Major improvements! We took the chassis out of the cabinet, cleaned and tightened all the loose connections, and relocated one unshielded cable sitting too close to the transformer (will completely remove that later). Now, the amp is almost silent when idling, the 60-Hz hum is completely gone, and frequency response at the high and low ends have improved!
These photos are little rough, and I hope to upload some better ones in the near future.
Welcome to our first review. Please consider Tone Gems a resource for vintage guitars, amps and gear of non-repute. We will strive to make each review rich with information and content, including inside gut shots, electrical schematics, audio, video, manufacturer specs and more. Since this is our very first review, please excuse any rough spots. We welcome your comments and feedback. Thanks ~alex.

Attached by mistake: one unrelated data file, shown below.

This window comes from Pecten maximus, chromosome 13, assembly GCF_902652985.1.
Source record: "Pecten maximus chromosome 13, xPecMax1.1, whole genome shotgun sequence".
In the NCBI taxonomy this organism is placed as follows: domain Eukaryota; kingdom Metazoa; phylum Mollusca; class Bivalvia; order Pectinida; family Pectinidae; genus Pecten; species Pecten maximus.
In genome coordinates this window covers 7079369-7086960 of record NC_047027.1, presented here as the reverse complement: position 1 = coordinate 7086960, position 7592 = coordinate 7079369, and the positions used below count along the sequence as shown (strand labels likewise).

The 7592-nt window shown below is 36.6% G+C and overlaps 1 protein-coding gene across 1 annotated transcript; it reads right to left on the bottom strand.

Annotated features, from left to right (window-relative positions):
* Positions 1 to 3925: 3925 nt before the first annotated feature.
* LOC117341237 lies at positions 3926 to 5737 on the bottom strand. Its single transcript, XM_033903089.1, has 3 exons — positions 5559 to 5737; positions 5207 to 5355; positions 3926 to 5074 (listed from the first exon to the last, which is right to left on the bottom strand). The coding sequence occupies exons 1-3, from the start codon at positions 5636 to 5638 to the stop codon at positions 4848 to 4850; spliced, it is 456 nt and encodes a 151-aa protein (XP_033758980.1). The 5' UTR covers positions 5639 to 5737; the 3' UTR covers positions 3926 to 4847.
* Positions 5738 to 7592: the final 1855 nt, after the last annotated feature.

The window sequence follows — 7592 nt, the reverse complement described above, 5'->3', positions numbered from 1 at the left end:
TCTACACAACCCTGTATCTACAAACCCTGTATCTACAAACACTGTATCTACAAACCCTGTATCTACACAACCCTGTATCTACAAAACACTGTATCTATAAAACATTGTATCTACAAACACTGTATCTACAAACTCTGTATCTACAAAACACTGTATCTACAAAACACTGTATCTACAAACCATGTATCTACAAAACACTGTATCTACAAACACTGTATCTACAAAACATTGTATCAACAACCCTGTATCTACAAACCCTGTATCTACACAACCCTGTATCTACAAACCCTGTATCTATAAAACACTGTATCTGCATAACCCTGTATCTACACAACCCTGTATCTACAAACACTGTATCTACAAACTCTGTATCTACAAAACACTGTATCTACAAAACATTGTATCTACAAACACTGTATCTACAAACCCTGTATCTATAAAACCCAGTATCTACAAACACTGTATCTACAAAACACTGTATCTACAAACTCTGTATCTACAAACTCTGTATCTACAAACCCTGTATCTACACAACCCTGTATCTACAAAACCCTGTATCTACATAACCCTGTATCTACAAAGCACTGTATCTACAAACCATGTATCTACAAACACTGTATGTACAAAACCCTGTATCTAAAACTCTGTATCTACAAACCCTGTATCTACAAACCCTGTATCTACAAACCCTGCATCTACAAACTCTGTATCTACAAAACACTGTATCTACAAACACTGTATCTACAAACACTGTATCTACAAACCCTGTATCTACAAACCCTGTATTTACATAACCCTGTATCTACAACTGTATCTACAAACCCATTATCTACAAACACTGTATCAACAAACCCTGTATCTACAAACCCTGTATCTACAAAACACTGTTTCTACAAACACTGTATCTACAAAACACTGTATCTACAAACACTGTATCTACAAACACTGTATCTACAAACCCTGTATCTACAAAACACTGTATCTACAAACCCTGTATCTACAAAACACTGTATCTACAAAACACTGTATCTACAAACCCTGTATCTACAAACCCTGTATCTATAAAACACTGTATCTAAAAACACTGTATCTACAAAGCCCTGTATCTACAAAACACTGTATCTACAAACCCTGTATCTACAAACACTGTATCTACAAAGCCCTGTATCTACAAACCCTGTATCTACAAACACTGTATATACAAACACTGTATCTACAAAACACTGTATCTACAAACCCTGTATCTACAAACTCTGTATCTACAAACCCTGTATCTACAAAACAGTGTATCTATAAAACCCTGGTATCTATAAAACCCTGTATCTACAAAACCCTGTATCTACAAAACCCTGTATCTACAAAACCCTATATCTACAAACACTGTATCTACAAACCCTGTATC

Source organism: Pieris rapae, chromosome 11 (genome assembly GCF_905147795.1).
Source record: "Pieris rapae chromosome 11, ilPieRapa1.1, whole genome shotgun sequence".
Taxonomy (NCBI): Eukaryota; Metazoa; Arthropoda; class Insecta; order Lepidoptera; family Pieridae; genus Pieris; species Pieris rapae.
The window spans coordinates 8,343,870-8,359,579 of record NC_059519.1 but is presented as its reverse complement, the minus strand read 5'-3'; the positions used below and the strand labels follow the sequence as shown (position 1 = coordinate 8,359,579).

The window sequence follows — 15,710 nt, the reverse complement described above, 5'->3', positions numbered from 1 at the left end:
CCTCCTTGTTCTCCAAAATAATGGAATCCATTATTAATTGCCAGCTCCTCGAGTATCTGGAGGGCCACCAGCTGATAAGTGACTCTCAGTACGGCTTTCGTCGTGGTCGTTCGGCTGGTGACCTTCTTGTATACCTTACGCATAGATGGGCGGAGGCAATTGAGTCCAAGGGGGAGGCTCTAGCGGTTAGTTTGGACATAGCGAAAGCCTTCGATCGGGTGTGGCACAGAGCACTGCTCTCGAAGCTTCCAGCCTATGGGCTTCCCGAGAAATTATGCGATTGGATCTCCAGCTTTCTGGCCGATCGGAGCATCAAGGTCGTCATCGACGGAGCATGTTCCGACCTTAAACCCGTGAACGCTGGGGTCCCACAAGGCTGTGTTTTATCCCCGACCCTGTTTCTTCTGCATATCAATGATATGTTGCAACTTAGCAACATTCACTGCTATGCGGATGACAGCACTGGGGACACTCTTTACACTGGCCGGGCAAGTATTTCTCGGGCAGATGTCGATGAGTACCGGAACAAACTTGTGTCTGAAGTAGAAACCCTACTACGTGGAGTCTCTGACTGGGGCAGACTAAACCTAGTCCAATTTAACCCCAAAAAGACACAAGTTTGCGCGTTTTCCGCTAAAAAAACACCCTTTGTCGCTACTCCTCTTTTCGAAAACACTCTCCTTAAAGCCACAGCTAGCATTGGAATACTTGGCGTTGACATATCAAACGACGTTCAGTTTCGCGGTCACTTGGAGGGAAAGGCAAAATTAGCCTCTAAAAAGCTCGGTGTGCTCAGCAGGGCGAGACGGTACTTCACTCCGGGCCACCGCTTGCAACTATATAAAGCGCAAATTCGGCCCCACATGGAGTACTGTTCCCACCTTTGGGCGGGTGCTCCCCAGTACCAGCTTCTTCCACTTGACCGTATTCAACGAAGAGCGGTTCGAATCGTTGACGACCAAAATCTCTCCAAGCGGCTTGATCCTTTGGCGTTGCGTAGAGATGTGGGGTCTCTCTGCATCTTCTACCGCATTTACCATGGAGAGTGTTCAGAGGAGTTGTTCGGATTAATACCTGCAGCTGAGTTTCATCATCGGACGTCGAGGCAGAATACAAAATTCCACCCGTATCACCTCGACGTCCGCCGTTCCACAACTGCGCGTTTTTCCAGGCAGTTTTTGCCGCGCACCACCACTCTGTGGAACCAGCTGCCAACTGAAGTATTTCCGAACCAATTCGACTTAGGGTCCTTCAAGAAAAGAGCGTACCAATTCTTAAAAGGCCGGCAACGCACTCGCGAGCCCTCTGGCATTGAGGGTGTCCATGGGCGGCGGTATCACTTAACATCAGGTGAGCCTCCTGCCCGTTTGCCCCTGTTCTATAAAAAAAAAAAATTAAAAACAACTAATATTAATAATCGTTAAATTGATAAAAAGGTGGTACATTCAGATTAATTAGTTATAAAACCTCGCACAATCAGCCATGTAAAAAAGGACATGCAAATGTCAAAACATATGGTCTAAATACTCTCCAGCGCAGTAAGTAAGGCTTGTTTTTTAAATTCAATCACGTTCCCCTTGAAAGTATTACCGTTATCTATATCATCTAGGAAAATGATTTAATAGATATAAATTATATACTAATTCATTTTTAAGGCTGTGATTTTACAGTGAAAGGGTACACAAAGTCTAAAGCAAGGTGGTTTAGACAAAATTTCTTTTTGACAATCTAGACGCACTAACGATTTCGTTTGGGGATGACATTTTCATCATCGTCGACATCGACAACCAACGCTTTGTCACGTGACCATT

Summary: Five watts of hand-wired boutique tube heaven for a fraction of the cost. Lots of midrange growl and creamy overdrive. Great for jazz, blues, classic and indie rock. Use as a practice amp or at small venues. Perfect for recording.
Likes: Cheap! Lots of tube overdrive. Awesome speaker. Cheap! Point-to-point hand soldered. Cheap!
Dislikes: Cheap cabinet materials and shoddy construction. Not loud enough. No safety fuse. Non-grounded power cord.
Price: $90.00 from Trade Up Music, Portland Oregon.
Similar Amps: Silvertone 1420; Silvertone 1459.
The 5XL Review